Last week, I also received confirmation on my admission to graduate school. I will begin my studies at Bentley University at the very end of August, this year. Bentley is in the Boston area, which I have heard is a great area. My course of study will be a two-year program combining a MBA and a MS in something called Human Factors in Interface Design (HFID). It's hard to briefly explain what HFID means, but it has to do with user experience, usability, and product design. I expect the program to be very intense and fast-paced. My only concerns, right now, have to do with the short time-frame in which Tatiana and I will be arriving and settling down in a country that neither of us have been to for a couple years, minimum, in a city that neither of us are at all familiar with. It looks like I will have a lot of support from the Bentley staff, though, so I'm sure there is nothing to worry about.

I am down to the final stretch of my Peace Corps service; I can count the months remaining on one hand. Time really has flown in this second year in Moldova. As I reflect back on it, I am very happy for all my experiences here. I wish I had been able to do more, and I wish I had been in closer contact with my good friends back home, but I've had a great time.

Tatiana and I plan to make a stop in Portland for about a week or two before we head out to Boston. I look forward to seeing as many of my friends and family as possible in that time, so if that's you, keep me in mind. We'll likely have some sort of Portland reception to which you will all be invited.

One last thing: I've started putting all of my irreplaceable photos online, starting with the oldest ones and working my way up to the present. I'm up to the end of 2007, so far. Anybody who's interested can take a look: Jeff's Photos.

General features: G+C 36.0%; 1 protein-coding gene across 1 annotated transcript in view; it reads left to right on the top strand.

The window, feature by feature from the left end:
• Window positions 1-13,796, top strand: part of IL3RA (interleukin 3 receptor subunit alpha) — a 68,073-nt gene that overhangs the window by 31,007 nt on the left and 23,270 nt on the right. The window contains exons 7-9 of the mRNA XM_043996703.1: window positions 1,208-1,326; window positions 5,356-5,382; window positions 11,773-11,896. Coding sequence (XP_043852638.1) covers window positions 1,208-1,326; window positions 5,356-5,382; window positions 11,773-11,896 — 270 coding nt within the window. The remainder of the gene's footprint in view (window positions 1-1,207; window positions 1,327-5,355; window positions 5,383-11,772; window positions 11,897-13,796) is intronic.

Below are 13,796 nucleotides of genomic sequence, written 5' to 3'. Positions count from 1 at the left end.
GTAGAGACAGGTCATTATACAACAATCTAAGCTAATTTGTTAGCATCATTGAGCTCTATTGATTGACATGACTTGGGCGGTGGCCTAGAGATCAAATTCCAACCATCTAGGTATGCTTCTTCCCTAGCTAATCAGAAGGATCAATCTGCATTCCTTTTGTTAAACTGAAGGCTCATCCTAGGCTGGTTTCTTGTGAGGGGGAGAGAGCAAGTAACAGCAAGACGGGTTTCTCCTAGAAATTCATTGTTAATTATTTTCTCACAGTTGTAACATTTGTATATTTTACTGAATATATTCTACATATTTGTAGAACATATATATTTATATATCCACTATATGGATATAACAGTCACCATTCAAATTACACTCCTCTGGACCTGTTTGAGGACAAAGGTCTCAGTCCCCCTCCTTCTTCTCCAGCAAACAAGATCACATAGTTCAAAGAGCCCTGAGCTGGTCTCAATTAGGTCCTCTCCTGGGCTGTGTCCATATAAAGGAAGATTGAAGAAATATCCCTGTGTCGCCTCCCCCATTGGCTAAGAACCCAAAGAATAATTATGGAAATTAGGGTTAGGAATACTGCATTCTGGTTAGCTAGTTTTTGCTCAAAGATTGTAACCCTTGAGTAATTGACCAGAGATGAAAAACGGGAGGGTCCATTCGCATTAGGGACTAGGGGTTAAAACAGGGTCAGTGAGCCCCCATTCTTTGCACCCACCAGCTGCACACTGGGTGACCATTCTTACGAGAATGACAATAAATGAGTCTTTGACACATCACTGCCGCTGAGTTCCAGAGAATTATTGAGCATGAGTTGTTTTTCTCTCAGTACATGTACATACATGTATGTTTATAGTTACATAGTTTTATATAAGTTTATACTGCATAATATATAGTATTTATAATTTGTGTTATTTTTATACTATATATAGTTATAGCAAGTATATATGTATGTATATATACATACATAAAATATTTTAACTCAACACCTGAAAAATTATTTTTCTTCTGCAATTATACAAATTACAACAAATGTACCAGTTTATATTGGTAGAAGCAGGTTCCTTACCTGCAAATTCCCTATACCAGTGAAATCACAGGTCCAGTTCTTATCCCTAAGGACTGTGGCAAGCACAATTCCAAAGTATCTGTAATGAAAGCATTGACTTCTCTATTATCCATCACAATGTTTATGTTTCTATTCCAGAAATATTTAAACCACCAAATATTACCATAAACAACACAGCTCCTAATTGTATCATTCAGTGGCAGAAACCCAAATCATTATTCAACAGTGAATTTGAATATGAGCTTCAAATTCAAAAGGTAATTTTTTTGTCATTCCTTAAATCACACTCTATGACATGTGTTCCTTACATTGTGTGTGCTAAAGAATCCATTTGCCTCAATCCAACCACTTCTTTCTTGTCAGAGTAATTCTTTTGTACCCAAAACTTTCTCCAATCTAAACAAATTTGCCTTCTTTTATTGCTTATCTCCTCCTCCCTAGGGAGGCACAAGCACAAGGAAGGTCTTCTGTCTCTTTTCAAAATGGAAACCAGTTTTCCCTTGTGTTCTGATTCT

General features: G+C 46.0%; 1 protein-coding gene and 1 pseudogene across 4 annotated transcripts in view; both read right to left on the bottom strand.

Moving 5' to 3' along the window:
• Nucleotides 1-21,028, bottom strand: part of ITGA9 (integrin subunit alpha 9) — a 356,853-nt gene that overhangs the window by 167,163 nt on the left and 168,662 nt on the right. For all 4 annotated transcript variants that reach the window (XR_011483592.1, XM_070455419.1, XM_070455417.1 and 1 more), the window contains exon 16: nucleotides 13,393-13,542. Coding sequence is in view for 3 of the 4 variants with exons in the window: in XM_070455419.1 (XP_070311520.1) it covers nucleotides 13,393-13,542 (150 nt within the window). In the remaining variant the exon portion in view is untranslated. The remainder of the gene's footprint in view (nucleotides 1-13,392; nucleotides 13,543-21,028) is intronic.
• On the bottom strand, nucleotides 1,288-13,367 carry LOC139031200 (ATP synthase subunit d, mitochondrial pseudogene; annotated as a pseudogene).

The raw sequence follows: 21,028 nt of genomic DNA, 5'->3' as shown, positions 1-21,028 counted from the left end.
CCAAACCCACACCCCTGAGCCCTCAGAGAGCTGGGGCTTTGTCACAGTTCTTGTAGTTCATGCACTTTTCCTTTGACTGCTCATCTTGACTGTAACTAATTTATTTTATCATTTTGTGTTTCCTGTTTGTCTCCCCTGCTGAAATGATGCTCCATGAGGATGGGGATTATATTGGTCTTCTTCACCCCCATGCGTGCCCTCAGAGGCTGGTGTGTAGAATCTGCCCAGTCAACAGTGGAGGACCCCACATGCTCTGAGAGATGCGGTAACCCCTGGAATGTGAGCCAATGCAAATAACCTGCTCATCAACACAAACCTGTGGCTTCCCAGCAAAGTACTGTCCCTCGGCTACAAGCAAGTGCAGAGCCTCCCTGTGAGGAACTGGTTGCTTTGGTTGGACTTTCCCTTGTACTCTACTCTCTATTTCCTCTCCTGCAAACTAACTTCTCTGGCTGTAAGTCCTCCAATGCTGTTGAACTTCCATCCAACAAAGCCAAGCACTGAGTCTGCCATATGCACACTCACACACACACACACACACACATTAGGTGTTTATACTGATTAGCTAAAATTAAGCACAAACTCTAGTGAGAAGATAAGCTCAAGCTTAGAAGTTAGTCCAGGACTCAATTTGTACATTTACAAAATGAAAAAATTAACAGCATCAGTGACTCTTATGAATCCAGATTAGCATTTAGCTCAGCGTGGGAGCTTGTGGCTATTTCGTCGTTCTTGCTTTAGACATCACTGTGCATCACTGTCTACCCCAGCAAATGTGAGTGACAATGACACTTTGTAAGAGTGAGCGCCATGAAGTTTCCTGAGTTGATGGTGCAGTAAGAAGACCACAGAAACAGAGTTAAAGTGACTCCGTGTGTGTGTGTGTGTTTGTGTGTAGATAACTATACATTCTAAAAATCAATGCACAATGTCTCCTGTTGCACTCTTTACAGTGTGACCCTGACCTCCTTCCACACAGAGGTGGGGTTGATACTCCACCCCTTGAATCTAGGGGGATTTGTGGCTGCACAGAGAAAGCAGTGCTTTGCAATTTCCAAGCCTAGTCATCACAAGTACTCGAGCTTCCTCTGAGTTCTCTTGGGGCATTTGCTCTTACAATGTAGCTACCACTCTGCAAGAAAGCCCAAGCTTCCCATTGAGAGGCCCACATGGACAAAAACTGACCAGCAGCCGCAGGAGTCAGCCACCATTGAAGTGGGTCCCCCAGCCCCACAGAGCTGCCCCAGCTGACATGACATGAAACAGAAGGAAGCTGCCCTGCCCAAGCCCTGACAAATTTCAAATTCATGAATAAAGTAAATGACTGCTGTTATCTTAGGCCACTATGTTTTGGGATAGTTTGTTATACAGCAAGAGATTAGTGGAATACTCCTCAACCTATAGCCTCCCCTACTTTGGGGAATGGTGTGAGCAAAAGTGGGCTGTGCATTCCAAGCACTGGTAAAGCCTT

09 February 2010


Wow, it has been a very long time since I last posted here. The first semester of my final school year in Moldova has flown by, and I'm already well into the second. For the most part, my work at the school has leveled out to the point where I spend most of each class either observing, correcting essays, or helping students on a one-on-one basis. I have also spent a considerable amount of time developing a collection of English language tips for native Romanian speakers, which I am now beginning to make available online (link to come soon).

By the end of last Summer, I had effectively cleared the hurdle. The hurdle. All of my time since has been spent well and with the confidence that I am gaining a truly valuable experience. I have come to accept certain truths about Moldova, as well as about the nature of Peace Corps in Moldova, and this acceptance has led to a much more satisfying experience for me. It's no longer about changing the world (or Moldova); opening one pair of eyes at a time is just as good. Success can be as seemingly trivial as finally convincing one high school student that allowing their friend to copy off of their paper is ultimately going to hurt both of them.

Much of what was unclear for me, as of the writing of my last post on this blog, has become much more clear. I have been honored to spend my time with a remarkable Moldovan woman who never ceases to amaze me, and I have never been more satisfied in a relationship. I have set my sights on a couple MBA programs, taken the GMAT, and have an interview with my first pick school (Bentley University, near Boston, MA) in a couple days. Keep your fingers crossed for me.

Thanks to all of you who have made efforts to keep in touch with me during my service in Moldova. It makes a huge difference to me to receive little messages from home from time to time, even if it's just a little thumbs up on Facebook.

Sper să ne mai vedem pe curând.

29 August 2009

To Begin Again

Here I am, back where I started a year ago, facing a new school year in a town that is not my own, teaching kids who, more often than not, don't know what school means. I made it through the summer, which turned out to be pretty awesome. Coming into summer, I was inches away from calling it quits and returning to the friends and rich lifestyle I left back at home in the Pacific Northwest. My fondness for that home hasn't diminished this summer. Rather, the vacations, the visits from friends and family, the warm interactions with a new group of local friends, and the discovery that I have a fairly large amount of control over my situation here have all contributed to a much more positive outlook on the coming school year.